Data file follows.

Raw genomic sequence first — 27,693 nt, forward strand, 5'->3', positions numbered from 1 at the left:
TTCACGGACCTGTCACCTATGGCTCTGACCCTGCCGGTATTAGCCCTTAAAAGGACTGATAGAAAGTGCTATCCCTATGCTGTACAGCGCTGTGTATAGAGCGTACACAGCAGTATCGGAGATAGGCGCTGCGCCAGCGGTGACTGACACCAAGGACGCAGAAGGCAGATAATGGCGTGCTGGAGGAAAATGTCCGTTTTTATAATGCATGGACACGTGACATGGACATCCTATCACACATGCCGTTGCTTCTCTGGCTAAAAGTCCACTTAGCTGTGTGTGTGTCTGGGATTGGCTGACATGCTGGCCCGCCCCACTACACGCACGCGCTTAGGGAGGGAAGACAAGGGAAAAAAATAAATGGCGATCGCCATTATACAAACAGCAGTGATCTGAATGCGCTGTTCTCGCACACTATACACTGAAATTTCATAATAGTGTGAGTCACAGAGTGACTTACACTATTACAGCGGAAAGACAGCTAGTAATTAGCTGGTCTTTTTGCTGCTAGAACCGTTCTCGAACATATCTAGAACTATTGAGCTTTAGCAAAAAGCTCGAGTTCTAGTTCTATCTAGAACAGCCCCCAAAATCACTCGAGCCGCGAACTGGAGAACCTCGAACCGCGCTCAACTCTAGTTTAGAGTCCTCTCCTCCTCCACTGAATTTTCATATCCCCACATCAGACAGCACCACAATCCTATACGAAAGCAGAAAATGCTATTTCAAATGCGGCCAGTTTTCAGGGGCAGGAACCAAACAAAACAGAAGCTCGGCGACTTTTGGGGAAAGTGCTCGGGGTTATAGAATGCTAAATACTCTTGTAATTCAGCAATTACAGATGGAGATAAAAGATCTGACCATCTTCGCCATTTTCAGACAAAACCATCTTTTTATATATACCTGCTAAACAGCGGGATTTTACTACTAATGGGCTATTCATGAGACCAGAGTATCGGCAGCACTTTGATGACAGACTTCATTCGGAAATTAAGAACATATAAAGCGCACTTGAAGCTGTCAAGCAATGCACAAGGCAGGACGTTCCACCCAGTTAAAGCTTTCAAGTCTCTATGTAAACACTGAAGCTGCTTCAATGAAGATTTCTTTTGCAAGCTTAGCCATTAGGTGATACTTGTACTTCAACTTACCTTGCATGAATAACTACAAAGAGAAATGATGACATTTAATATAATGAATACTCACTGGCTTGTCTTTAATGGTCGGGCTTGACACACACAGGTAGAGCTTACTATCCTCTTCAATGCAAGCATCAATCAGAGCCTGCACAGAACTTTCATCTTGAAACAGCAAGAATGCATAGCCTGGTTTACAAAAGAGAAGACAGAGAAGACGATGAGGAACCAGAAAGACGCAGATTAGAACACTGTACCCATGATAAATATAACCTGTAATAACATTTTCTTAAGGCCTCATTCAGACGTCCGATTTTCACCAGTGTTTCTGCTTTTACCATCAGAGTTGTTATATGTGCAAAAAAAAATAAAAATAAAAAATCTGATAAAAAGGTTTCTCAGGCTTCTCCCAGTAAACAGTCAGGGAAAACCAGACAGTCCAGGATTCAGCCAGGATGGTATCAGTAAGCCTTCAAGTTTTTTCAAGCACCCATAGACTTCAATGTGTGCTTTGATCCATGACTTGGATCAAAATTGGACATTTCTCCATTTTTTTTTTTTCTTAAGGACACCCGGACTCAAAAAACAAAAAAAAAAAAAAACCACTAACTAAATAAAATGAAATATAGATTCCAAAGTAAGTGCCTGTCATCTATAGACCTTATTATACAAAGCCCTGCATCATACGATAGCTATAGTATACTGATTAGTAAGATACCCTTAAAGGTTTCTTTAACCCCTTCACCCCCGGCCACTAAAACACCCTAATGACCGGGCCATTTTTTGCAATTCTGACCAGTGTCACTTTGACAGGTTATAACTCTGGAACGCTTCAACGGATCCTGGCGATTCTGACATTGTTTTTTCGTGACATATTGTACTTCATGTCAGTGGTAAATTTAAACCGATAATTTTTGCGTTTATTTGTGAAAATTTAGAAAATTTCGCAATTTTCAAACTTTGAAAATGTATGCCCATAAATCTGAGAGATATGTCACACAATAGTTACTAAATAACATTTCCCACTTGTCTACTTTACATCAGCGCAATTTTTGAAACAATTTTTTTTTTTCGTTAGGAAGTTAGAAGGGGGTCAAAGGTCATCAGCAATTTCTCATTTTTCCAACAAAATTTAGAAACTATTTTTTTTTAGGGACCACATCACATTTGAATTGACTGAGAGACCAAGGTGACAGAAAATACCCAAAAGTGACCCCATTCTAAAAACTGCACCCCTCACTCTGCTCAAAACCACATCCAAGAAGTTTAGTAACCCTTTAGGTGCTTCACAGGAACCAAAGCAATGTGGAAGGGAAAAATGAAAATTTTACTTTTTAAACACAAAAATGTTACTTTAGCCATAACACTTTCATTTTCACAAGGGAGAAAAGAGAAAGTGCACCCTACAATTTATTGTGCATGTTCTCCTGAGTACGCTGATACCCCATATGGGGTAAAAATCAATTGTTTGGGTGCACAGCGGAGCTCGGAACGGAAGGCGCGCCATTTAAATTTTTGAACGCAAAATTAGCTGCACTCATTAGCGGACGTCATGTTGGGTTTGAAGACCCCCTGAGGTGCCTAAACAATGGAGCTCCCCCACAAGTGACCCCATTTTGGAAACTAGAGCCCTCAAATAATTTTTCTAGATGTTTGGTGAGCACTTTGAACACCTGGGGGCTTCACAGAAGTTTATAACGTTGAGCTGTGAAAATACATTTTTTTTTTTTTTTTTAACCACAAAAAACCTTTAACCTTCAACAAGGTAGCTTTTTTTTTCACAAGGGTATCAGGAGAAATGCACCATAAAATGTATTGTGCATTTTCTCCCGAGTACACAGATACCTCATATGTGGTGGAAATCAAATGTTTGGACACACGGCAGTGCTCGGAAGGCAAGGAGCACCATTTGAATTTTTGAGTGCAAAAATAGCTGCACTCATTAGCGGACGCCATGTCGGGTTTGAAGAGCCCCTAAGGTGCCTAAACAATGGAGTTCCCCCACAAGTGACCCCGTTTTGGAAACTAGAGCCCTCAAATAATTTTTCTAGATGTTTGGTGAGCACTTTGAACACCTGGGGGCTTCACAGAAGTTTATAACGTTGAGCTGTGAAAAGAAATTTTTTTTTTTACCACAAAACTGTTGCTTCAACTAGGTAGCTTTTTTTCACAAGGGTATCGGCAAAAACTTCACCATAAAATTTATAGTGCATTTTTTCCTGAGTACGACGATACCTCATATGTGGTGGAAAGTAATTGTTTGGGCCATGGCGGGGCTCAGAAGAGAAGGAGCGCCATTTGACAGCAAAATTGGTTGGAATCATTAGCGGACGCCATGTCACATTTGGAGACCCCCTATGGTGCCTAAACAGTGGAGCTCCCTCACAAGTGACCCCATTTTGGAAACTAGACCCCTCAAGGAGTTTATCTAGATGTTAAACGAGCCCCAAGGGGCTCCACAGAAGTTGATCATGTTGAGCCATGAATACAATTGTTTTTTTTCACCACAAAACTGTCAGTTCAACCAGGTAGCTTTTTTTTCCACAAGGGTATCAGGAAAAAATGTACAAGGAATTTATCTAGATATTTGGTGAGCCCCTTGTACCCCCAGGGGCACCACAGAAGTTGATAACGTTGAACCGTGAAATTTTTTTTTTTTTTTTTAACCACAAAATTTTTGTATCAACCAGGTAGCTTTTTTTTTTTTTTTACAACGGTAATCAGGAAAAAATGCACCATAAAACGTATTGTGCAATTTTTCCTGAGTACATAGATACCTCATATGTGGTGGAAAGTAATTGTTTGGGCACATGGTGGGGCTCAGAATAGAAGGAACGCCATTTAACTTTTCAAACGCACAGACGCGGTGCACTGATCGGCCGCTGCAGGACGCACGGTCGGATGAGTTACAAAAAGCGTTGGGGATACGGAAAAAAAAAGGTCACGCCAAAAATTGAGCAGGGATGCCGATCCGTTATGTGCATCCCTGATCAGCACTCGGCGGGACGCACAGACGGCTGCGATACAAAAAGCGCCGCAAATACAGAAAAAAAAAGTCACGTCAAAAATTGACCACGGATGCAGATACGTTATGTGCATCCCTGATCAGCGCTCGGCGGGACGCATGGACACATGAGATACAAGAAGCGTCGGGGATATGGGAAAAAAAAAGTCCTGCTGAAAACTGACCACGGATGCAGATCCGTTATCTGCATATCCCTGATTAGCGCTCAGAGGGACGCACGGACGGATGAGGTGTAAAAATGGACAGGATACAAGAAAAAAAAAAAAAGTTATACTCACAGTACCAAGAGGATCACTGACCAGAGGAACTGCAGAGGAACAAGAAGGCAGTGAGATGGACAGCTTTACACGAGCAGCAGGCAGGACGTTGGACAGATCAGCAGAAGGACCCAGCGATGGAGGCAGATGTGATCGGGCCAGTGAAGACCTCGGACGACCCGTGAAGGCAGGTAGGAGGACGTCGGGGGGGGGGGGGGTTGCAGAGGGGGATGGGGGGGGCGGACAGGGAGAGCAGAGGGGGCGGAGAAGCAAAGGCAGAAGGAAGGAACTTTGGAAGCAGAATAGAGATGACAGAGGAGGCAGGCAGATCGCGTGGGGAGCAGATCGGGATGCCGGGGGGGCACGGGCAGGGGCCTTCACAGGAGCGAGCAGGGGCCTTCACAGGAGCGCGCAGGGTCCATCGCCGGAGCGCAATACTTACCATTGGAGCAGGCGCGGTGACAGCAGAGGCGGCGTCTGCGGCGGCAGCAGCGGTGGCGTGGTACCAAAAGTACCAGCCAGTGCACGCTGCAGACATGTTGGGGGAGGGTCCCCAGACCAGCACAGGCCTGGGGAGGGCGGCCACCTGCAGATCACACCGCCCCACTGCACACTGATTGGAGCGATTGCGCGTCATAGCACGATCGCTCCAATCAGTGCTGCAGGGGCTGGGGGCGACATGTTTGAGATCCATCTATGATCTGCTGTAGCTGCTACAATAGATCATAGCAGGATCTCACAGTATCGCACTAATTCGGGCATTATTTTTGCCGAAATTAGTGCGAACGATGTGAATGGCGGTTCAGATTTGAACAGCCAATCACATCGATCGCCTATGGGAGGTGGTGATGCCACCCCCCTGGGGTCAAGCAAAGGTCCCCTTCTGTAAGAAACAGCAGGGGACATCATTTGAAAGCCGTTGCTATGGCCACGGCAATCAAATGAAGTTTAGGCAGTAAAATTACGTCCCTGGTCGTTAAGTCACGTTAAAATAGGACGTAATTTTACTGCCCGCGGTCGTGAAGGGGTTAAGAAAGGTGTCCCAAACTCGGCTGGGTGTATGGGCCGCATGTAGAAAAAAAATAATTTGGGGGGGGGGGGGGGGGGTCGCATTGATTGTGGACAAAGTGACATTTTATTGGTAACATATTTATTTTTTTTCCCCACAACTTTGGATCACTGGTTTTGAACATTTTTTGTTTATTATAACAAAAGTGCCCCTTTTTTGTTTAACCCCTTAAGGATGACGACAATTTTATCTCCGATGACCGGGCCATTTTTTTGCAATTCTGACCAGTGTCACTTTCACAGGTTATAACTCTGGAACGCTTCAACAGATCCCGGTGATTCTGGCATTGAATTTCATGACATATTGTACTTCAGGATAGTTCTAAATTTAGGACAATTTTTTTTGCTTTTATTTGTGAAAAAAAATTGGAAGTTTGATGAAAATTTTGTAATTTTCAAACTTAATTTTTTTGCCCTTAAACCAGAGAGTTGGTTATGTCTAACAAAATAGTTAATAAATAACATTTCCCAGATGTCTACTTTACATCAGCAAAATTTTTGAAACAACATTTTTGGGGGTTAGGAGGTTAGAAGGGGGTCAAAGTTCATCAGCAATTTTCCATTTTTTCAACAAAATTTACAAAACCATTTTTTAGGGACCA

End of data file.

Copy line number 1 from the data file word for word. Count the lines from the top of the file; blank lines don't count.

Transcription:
Raw genomic sequence first — 27,693 nt, forward strand, 5'->3', positions numbered from 1 at the left: